The Mountain Valley Pipeline, a proposed 487.6km underground, interstate natural gas pipeline system in the US, has been hit with a fresh lawsuit from conservation groups.

The latest lawsuit filed with the Fourth Circuit Court of Appeals in Richmond, Virginia, challenges the approval given by the US Fish and Wildlife Service to the natural gas pipeline, which is being laid between northwestern West Virginia and southern Virginia.

Sierra Club filed the lawsuit on behalf of Wild Virginia, Appalachian Voices, Center for Biological Diversity, Preserve Bent Mountain/BREDL, Defenders of Wildlife, and Chesapeake Climate Action Network.

The $4.6bn (£3.81bn) Mountain Valley Pipeline, which will be operated by EQM Midstream Partners, has been designed to transport more than two billion cubic feet (Bcf) per day of natural gas from the Marcellus and Utica shale regions.

Having broken ground in February 2018, the natural gas pipeline is due to begin full operations in the fourth quarter of 2019.

Partnering EQM in the pipeline project are NextEra US Gas Assets, Con Edison Transmission, RGC Midstream, and WGL Midstream.

Reason for the new lawsuit against the Mountain Valley Pipeline

According to Sierra Club, the Fish and Wildlife Service issued an opinion enabling the pipeline project to move ahead in spite of the serious threat it posed to endangered species.

The conservation groups allege the agency did not accurately measure the impacts of the Mountain Valley Pipeline on endangered wildlife that includes the Roanoke logperch.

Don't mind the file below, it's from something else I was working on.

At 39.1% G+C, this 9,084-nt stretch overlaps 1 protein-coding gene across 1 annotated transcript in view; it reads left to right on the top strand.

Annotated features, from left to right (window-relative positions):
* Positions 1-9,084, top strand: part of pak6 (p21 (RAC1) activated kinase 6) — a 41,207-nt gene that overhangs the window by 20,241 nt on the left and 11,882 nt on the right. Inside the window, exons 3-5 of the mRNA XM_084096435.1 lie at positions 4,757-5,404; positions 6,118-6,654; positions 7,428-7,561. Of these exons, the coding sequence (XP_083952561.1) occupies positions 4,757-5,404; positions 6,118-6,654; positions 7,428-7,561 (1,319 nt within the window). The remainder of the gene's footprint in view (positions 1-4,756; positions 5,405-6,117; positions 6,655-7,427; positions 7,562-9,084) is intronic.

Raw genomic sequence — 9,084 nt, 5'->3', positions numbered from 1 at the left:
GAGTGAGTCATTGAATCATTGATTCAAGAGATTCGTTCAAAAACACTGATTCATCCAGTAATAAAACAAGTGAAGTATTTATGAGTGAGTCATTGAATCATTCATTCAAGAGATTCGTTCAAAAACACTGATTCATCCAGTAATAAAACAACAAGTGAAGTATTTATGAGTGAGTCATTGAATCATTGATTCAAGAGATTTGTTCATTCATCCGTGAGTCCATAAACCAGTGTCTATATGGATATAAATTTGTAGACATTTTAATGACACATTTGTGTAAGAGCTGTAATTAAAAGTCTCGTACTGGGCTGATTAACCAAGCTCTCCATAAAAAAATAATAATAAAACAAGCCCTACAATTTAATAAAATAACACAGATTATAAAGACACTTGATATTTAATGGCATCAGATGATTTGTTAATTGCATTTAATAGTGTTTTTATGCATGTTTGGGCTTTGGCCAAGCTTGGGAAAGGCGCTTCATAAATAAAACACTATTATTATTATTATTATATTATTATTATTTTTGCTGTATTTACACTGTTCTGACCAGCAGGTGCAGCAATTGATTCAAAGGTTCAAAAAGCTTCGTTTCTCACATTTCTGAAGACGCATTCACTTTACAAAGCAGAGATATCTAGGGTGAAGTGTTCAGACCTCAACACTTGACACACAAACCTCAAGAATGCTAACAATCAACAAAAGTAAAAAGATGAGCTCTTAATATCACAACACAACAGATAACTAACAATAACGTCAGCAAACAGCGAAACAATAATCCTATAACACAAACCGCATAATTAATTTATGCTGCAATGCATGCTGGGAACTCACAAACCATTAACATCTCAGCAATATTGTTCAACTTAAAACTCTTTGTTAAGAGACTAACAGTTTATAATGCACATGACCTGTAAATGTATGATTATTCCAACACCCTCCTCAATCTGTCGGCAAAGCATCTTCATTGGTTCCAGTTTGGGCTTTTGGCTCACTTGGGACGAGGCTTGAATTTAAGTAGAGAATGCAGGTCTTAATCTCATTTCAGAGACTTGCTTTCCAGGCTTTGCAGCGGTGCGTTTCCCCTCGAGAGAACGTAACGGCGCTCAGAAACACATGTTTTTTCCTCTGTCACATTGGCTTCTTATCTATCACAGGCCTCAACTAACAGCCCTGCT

Through the lawsuit, the groups want the agency’s decision to be withdrawn and the project’s impact to be re-evaluated. The groups also demand the construction on the natural gas pipeline to be put on hold until the process is complete.

Sierra Club said that the Mountain Valley Pipeline is yet to get the Clean Water Act authorisation from the Army Corps to cross streams and wetlands, and also does not have the required authorisations from the US Forest Service and Bureau of Land Management.

Sierra Club staff attorney Elly Benson said: “The fracked gas Mountain Valley Pipeline puts several endangered species in harm’s way, while serving only to line the pockets of polluting corporations.

“MVP has proven it can’t build this unnecessary pipeline without devastating streams and rivers, as well as the forest habitats of Appalachia. The public should be able to trust that the US Fish and Wildlife Service is making protection of endangered species its highest priority, but it fell short of that obligation here.”

Earlier this year, the US Court of Appeals for the D.C. Circuit upheld the Federal Energy Regulatory Commission’s (FERC) approval of the pipeline project which was challenged by various environmental groups.